Scientists said Tuesday they had "resurrected" a gene from the extinct Tasmanian tiger by implanting it in a mouse, raising the future possibility of bringing animals such as dinosaurs back to life.
In what they describe as a world first, researchers from Australian and US universities extracted a gene from a preserved specimen of the doglike marsupial -- formally known as a thylacine -- and revived it in a mouse embryo.
"This is the first time that DNA from an extinct species has been used to induce a functional response in another living organism," said research leader Andrew Pask of the University of Melbourne.
The announcement was hailed here as raising the possibility of recreating extinct animals.
Mike Archer, dean of science at the University of New South Wales who led an attempt to clone the thylacine when he was director of the Australian Museum, called it "one very significant step in that direction."
"I'm personally convinced this is going to happen," he told the Australian Broadcasting Corporation. "I've got another group working on another extinct Australian animal and we think this is highly probable."
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But Renfree also cautioned that the recreation of extinct animals was not the aim of the research.
"Maybe one day this might be possible but it won't happen in my lifetime," she told AFP. "It might happen in my children's lifetime, but there's so many steps we need to achieve before you could actually make this work."
PLoS ONE 3(5): e2240. doi:10.1371/journal.pone.0002240
Resurrection of DNA Function In Vivo from an Extinct Genome
Andrew J. Pask et al.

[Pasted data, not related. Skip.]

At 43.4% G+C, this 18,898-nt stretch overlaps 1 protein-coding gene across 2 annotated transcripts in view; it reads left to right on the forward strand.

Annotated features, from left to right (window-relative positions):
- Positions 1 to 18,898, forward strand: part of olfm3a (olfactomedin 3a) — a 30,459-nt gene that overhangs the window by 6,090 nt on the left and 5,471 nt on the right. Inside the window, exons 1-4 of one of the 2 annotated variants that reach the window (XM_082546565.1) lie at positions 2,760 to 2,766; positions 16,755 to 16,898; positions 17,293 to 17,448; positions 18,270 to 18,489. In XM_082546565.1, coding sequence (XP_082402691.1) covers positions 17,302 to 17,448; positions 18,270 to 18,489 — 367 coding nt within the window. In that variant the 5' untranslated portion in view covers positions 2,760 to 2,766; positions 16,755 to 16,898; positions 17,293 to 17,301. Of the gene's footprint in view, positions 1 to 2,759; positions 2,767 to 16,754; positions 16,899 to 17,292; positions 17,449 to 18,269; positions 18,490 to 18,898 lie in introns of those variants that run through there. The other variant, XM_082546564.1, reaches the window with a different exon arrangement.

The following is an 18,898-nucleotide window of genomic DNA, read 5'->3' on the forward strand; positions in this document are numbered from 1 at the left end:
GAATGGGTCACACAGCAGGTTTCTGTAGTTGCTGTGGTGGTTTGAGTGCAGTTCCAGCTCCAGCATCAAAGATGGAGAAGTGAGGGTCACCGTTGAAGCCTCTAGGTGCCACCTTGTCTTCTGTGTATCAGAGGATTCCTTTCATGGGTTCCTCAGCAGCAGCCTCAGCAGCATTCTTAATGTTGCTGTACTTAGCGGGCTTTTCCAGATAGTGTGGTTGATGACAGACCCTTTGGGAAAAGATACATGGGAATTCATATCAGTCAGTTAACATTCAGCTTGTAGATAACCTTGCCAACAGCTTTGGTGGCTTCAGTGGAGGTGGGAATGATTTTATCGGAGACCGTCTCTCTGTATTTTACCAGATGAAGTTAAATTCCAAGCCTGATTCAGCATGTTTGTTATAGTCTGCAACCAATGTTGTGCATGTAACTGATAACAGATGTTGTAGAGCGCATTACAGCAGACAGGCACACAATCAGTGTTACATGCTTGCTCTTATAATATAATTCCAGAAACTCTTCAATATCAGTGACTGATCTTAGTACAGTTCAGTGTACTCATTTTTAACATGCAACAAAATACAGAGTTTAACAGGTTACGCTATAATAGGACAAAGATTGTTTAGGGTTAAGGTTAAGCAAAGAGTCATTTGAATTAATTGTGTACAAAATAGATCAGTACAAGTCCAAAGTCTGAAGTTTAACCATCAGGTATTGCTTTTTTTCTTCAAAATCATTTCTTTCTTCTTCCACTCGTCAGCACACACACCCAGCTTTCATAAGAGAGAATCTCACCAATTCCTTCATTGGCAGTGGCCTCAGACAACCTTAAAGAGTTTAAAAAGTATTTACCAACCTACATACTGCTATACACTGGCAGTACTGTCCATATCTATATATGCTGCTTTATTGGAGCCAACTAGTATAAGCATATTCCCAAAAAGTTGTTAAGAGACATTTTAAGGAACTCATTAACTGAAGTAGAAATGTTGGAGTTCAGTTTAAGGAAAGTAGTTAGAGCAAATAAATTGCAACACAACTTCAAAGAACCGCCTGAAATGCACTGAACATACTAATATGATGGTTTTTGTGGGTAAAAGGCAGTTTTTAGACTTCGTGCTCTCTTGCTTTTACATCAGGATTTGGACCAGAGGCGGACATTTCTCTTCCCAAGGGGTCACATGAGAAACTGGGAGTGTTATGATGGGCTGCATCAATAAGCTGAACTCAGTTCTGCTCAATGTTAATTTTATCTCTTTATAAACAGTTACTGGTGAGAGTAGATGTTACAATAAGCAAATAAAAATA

There is a burgeoning repository of information available from ancient DNA that can be used to understand how genomes have evolved and to determine the genetic features that defined a particular species. To assess the functional consequences of changes to a genome, a variety of methods are needed to examine extinct DNA function. We isolated a transcriptional enhancer element from the genome of an extinct marsupial, the Tasmanian tiger (Thylacinus cynocephalus or thylacine), obtained from 100 year-old ethanol-fixed tissues from museum collections. We then examined the function of the enhancer in vivo. Using a transgenic approach, it was possible to resurrect DNA function in transgenic mice. The results demonstrate that the thylacine Col2A1 enhancer directed chondrocyte-specific expression in this extinct mammalian species in the same way as its orthologue does in mice. While other studies have examined extinct coding DNA function in vitro, this is the first example of the restoration of extinct non-coding DNA and examination of its function in vivo. Our method using transgenesis can be used to explore the function of regulatory and protein-coding sequences obtained from any extinct species in an in vivo model system, providing important insights into gene evolution and diversity.